From Kanban to eKanban: An evolution of work management


Kanban, a Japanese term translating to “visual signal” or “card”, originally emerged as an ingenious scheduling system designed for lean manufacturing and impeccable inventory management. It emerged as a pivotal element of Toyota’s renowned Toyota Production System (TPS) in the 1950s. Kanban’s core mission was to lay the foundation for a production system driven by demand, leading to reduced waste, amplified efficiency, and heightened overall productivity.

Toyota Production System (TPS) – source:

The conventional Kanban system relied on tangible cards, often affixed to containers or bins, to signal the necessity for replenishing materials or products. These cards served as the catalysts for production or resupply actions, ensuring that inventory levels remained at their optimal points, steering clear of overproduction or shortages.


An electronic Kanban system represents a decentralized control mechanism rooted in the ‘fetch’ principle, harnessing electronic systems. These systems, owing to their diverse range and intricacies, offer valuable support for traditional manual Kanban processes, allowing swift responses to issues and bottlenecks.

Within warehouses employing an electronic Kanban system, material flow management relies on either Kanban containers or electronic Kanban cards. These cards function as a traditional means of identifying goods, with the added advantage that only the electronic information on the card (eKanban) needs to be transmitted to initiate a subsequent delivery. A commonly adopted approach is a two-container Kanban control system, where one container remains in production while the second is in transit for replenishment, ensuring a continuous flow of materials.


  1. Digital Signals
    Instead of relying on physical cards, eKanban uses digital signals to relay information regarding material consumption, replenishment requirements, and production statuses. These digital cues are typically transmitted through software systems or electronic devices.
  2. Software Platforms
    eKanban systems are supported by specialized software platforms, fostering communication, data tracking, and informed decision-making. These platforms can be seamlessly integrated with other manufacturing and supply chain management tools.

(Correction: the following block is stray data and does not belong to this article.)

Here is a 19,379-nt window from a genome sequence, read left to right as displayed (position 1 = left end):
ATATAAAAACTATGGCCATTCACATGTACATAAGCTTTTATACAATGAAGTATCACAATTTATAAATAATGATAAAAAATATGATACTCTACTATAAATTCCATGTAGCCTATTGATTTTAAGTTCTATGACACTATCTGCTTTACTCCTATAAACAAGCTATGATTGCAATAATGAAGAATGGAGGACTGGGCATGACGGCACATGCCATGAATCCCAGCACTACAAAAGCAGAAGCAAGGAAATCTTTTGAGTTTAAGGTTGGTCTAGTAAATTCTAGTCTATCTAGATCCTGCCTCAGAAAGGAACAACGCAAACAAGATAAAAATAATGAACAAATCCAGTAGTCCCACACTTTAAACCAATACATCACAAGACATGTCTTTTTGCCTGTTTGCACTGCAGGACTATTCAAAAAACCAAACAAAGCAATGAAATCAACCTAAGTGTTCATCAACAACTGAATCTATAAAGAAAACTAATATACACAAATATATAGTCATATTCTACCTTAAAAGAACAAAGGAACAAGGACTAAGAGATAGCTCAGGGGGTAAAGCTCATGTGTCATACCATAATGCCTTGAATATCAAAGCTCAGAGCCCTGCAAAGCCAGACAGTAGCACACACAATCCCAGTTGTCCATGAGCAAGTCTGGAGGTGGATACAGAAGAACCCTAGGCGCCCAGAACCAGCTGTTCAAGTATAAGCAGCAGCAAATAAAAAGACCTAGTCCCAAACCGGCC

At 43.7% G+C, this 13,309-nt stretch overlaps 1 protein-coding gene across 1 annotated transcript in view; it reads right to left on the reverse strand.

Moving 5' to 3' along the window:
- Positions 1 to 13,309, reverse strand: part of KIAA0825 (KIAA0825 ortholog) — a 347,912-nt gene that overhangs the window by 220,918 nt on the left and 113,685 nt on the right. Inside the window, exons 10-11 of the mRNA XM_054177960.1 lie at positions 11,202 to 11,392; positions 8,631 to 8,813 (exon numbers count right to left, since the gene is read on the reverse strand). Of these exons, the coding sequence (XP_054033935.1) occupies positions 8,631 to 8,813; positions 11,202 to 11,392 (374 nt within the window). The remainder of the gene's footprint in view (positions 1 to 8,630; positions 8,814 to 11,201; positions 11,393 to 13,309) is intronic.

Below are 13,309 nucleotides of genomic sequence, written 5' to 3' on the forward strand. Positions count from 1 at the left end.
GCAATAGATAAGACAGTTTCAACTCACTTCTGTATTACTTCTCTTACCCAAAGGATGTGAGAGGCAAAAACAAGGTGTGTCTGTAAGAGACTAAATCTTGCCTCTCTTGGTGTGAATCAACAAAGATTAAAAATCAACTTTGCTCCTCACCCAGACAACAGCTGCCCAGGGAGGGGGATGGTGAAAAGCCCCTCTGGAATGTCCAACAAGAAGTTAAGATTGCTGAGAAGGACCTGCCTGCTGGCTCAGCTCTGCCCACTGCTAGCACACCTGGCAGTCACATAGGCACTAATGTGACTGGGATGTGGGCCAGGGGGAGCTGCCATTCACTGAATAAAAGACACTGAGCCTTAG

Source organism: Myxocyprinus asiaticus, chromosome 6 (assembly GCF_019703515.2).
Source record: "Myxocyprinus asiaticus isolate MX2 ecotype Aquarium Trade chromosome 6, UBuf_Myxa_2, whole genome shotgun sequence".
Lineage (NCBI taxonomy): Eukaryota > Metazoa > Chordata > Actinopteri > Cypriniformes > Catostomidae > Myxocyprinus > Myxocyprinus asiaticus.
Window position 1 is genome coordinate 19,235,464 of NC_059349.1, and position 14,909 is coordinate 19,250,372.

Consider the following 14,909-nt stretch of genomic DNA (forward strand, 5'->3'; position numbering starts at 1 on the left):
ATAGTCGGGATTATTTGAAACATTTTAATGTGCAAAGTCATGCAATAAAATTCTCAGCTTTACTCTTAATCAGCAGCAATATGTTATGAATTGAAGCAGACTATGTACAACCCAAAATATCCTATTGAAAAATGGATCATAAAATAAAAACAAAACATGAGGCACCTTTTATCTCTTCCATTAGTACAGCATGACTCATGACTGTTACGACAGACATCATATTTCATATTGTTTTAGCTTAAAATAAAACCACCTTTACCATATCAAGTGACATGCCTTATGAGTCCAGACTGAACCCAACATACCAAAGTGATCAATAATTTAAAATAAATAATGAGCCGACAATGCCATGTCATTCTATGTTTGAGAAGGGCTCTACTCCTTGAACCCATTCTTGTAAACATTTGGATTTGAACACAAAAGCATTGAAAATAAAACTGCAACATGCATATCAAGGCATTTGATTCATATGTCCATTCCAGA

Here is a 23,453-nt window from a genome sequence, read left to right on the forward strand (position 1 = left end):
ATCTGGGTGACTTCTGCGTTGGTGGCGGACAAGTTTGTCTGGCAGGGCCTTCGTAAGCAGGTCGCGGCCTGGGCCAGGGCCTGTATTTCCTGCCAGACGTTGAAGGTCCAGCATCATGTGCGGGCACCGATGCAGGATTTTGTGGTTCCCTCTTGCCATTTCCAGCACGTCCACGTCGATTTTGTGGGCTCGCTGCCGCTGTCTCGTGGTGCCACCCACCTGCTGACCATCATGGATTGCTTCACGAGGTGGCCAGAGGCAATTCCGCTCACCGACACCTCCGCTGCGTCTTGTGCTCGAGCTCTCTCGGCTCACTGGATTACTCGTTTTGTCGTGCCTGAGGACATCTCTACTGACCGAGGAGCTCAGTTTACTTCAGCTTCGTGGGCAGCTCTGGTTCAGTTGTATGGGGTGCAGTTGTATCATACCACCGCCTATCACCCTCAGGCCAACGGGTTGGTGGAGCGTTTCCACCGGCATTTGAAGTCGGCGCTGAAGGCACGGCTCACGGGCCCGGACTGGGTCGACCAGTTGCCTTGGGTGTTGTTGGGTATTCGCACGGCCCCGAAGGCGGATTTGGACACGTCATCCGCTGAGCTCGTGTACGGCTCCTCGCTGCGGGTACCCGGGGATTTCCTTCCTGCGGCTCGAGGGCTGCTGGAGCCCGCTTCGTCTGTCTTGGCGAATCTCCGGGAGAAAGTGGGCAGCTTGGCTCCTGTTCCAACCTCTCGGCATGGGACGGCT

3. RFID Technology
    Radio Frequency Identification (RFID) tags are commonplace in eKanban systems, diligently tracking the movement of materials and products. These RFID tags carry electronic data that can be read and updated via radio waves, enabling automated data capture.


Digital Inventory Management
Every component is intricately associated with a unique digital identifier, such as an RFID tag or barcode. Whenever a component is consumed during production, the eKanban system seamlessly updates the inventory status for that particular item.

Automated Replenishment
As inventory levels get closer to a predefined threshold (reorder point), the eKanban system springs into action, generating automated signals for replenishment. These signals are promptly dispatched to suppliers or the central warehouse, setting the wheels in motion for the shipment of additional materials.

Real-time Monitoring
The eKanban system grants real-time visibility into inventory levels, production progress, and material movements. Stakeholders are empowered to access dynamic dashboards and comprehensive reports that offer a holistic view of ongoing operations.

Supply Chain Coordination
eKanban promotes seamless communication and collaboration across the supply chain spectrum. Suppliers are kept in the loop, receiving timely signals for replenishment, thus ensuring their fast response to the ever-evolving production needs.

Demand Fluctuation Response
Equipped with real-time data, eKanban enables manufacturers to quickly recalibrate production in response to shifts in demand. In the event of demand spikes, the system autonomously adjusts production and material orders with precision.


In this blog, we’ve explored Kanban and eKanban, uncovering their rich history, powerful principles, and transformative benefits. We trust this article has given you valuable insights into how these systems can revolutionize your industry, enhance efficiency, and improve collaboration.